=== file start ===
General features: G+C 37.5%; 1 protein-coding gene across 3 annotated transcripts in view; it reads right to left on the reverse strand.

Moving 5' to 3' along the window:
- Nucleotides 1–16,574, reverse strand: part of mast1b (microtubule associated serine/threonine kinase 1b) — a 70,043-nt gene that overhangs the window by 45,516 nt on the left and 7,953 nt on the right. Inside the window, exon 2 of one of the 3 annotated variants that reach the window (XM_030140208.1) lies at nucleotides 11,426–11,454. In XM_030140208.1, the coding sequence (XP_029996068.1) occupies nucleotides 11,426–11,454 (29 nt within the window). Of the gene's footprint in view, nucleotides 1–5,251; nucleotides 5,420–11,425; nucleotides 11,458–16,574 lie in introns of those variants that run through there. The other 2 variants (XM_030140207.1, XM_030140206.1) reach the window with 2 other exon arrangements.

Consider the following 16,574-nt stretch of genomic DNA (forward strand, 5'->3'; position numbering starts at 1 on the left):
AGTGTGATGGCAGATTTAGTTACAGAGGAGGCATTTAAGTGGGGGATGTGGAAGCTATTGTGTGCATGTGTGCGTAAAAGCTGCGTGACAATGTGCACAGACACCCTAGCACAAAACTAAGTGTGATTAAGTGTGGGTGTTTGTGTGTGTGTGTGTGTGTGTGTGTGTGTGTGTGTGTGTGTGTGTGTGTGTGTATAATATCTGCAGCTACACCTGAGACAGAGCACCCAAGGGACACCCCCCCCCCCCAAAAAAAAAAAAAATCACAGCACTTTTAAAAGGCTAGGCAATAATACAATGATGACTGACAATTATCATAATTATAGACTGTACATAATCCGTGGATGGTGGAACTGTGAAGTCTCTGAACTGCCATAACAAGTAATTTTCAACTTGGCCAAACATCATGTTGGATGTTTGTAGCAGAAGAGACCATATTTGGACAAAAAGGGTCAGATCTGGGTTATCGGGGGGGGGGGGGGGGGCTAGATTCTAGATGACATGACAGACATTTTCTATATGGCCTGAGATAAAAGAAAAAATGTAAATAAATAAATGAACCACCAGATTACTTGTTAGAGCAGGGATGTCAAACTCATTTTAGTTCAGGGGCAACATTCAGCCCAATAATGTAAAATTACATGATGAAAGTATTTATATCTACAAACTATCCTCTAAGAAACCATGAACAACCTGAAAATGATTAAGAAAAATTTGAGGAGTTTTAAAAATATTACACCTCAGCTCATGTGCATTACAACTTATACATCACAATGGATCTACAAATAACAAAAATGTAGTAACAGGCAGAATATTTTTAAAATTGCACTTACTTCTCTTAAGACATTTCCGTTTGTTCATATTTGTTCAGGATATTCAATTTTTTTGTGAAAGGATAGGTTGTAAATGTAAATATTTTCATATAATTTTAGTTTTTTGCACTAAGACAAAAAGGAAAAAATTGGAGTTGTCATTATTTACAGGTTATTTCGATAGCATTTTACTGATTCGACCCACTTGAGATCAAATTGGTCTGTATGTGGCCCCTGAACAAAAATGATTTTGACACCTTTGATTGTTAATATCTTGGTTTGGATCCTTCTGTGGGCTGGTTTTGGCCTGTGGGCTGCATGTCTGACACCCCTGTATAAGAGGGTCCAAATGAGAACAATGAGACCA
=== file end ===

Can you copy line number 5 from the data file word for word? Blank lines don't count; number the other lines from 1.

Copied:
AGTGTGATGGCAGATTTAGTTACAGAGGAGGCATTTAAGTGGGGGATGTGGAAGCTATTGTGTGCATGTGTGCGTAAAAGCTGCGTGACAATGTGCACAGACACCCTAGCACAAAACTAAGTGTGATTAAGTGTGGGTGTTTGTGTGTGTGTGTGTGTGTGTGTGTGTGTGTGTGTGTGTGTGTGTGTGTGTGTATAATATCTGCAGCTACACCTGAGACAGAGCACCCAAGGGACACCCCCCCCCCCCAAAAAAAAAAAAAATCACAGCACTTTTAAAAGGCTAGGCAATAATACAATGATGACTGACAATTATCATAATTATAGACTGTACATAATCCGTGGATGGTGGAACTGTGAAGTCTCTGAACTGCCATAACAAGTAATTTTCAACTTGGCCAAACATCATGTTGGATGTTTGTAGCAGAAGAGACCATATTTGGACAAAAAGGGTCAGATCTGGGTTATCGGGGGGGGGGGGGGGGGCTAGATTCTAGATGACATGACAGACATTTTCTATATGGCCTGAGATAAAAGAAAAAATGTAAATAAATAAATGAACCACCAGATTACTTGTTAGAGCAGGGATGTCAAACTCATTTTAGTTCAGGGGCAACATTCAGCCCAATAATGTAAAATTACATGATGAAAGTATTTATATCTACAAACTATCCTCTAAGAAACCATGAACAACCTGAAAATGATTAAGAAAAATTTGAGGAGTTTTAAAAATATTACACCTCAGCTCATGTGCATTACAACTTATACATCACAATGGATCTACAAATAACAAAAATGTAGTAACAGGCAGAATATTTTTAAAATTGCACTTACTTCTCTTAAGACATTTCCGTTTGTTCATATTTGTTCAGGATATTCAATTTTTTTGTGAAAGGATAGGTTGTAAATGTAAATATTTTCATATAATTTTAGTTTTTTGCACTAAGACAAAAAGGAAAAAATTGGAGTTGTCATTATTTACAGGTTATTTCGATAGCATTTTACTGATTCGACCCACTTGAGATCAAATTGGTCTGTATGTGGCCCCTGAACAAAAATGATTTTGACACCTTTGATTGTTAATATCTTGGTTTGGATCCTTCTGTGGGCTGGTTTTGGCCTGTGGGCTGCATGTCTGACACCCCTGTATAAGAGGGTCCAAATGAGAACAATGAGACCA